The Democratic model for winning elections in recent years has been “Divide and Conquer”: divide Americans into warring identity groups and then try to pander to enough of them to stitch together a coalition that adds up to 51% of the vote. But it hasn’t been working too well lately, as they keep falling short of 50%. One problem may be that they’ve been too successful in dividing and inflaming people. Now, when one group sees them pandering to another group whose interests are opposed to theirs, it becomes obvious that their promises to champion any particular group are meaningless and that the only principles party leaders really believe in are that government should be all-powerful and they should be in charge of it.
Here’s a perfect example of how the interests of Democratic groups are clashing instead of merging. A new survey by the American Bible Society found that African-Americans are the group most likely to believe in the positive value of reading the Bible. Seventy-one percent of African-Americans are Bible-engaged (believe the Bible is the Word of God or divinely inspired) or Bible friendly, compared to 58% of all Americans. Only 6% of African-Americans have hostile feelings toward the Bible.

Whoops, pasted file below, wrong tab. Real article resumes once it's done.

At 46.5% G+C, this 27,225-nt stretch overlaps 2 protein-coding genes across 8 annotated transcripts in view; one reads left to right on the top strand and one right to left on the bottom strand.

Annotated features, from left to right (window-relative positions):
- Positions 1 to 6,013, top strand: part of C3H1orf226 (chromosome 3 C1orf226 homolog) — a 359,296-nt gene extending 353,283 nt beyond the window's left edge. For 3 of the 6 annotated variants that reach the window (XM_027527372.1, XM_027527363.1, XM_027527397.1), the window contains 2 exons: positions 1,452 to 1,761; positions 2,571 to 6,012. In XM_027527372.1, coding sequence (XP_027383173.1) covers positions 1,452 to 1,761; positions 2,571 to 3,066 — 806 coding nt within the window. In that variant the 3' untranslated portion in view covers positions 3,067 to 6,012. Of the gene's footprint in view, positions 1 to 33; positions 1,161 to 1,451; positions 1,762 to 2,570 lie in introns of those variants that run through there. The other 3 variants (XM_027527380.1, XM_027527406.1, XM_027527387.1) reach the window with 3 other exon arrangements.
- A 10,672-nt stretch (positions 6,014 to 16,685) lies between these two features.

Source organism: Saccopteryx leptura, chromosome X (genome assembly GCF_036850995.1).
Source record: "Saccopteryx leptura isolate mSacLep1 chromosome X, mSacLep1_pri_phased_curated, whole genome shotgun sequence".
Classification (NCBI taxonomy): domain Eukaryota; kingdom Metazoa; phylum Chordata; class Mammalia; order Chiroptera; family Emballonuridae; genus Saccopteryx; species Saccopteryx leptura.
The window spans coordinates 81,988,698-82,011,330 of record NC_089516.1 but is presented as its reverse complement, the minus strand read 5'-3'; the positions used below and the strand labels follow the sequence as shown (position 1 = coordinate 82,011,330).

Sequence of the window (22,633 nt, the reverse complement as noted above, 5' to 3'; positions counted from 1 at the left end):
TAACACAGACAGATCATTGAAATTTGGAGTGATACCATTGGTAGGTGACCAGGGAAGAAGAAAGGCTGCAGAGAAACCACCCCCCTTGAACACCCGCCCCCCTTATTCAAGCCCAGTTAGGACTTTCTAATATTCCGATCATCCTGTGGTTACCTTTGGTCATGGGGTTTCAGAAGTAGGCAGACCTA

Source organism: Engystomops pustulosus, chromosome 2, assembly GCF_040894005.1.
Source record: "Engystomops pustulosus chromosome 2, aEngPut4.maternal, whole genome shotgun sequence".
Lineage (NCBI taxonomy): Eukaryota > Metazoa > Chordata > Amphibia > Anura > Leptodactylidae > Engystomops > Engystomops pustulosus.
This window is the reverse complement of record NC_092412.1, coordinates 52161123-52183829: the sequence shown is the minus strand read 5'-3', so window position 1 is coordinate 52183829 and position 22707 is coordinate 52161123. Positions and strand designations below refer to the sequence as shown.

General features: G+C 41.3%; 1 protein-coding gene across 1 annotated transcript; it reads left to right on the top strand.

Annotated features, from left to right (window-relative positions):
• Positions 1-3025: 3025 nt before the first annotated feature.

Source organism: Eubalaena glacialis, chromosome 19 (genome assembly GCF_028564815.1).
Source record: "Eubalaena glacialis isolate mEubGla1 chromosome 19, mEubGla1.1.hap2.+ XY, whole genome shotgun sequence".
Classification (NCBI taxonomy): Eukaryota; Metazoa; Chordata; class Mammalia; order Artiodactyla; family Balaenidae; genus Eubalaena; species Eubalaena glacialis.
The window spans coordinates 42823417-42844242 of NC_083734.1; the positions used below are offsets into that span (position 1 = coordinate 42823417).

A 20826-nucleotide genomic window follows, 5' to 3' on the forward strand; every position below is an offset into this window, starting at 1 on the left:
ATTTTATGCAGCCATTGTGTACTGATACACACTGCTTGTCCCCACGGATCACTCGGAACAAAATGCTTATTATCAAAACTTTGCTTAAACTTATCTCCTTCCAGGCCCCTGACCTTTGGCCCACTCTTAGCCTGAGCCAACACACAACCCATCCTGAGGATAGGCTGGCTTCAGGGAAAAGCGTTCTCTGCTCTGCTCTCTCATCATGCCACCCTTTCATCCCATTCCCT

Unfortunately for the Democrats, who depend heavily on the African-American vote, hostility toward the Bible or people who deeply believe in God is one of the key traits of many of the other demographics they need to woo. They are assuming that the most Bible-believing group in America will continue reflexively voting for Democrats, even as party leaders openly pander to pro-abortion activists, aggressive atheists, radical LGBTQ groups and others who want to strip religious freedom protections from the First Amendment. Could this possibly help explain why the harder they campaign on identity politics, the more that elusive 51% figure keeps slipping away?